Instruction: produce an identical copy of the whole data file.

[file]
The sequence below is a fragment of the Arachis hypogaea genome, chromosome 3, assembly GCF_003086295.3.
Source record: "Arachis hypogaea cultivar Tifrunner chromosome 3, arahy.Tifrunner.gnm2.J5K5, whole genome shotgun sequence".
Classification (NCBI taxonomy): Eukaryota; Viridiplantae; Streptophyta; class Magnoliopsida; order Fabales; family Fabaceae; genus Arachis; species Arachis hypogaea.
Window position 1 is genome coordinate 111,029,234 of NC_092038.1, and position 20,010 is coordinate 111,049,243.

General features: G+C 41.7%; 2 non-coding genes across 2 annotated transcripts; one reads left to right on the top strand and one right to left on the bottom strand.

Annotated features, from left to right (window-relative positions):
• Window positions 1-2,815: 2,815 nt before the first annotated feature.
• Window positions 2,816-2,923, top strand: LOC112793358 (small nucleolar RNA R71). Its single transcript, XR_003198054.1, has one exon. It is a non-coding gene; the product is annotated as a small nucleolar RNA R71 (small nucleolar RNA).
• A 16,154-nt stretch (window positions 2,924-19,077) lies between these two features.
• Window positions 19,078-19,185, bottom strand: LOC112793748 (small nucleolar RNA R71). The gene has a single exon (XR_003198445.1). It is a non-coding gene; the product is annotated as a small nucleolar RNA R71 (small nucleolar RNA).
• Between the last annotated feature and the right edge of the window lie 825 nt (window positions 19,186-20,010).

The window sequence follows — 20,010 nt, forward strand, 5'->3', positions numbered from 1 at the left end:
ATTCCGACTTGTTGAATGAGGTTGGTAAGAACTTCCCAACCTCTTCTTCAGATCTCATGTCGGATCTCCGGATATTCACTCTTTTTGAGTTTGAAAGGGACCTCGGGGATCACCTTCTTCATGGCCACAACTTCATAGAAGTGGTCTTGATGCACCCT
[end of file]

The sequence below is a fragment of the Arachis hypogaea genome, chromosome 3, assembly GCF_003086295.3.
Source record: "Arachis hypogaea cultivar Tifrunner chromosome 3, arahy.Tifrunner.gnm2.J5K5, whole genome shotgun sequence".
Classification (NCBI taxonomy): Eukaryota; Viridiplantae; Streptophyta; class Magnoliopsida; order Fabales; family Fabaceae; genus Arachis; species Arachis hypogaea.
Window position 1 is genome coordinate 111,029,234 of NC_092038.1, and position 20,010 is coordinate 111,049,243.

General features: G+C 41.7%; 2 non-coding genes across 2 annotated transcripts; one reads left to right on the top strand and one right to left on the bottom strand.

Annotated features, from left to right (window-relative positions):
• Window positions 1-2,815: 2,815 nt before the first annotated feature.
• Window positions 2,816-2,923, top strand: LOC112793358 (small nucleolar RNA R71). Its single transcript, XR_003198054.1, has one exon. It is a non-coding gene; the product is annotated as a small nucleolar RNA R71 (small nucleolar RNA).
• A 16,154-nt stretch (window positions 2,924-19,077) lies between these two features.
• Window positions 19,078-19,185, bottom strand: LOC112793748 (small nucleolar RNA R71). The gene has a single exon (XR_003198445.1). It is a non-coding gene; the product is annotated as a small nucleolar RNA R71 (small nucleolar RNA).
• Between the last annotated feature and the right edge of the window lie 825 nt (window positions 19,186-20,010).

The window sequence follows — 20,010 nt, forward strand, 5'->3', positions numbered from 1 at the left end:
ATTCCGACTTGTTGAATGAGGTTGGTAAGAACTTCCCAACCTCTTCTTCAGATCTCATGTCGGATCTCCGGATATTCACTCTTTTTGAGTTTGAAAGGGACCTCGGGGATCACCTTCTTCATGGCCACAACTTCATAGAAGTGGTCTTGATGCACCCT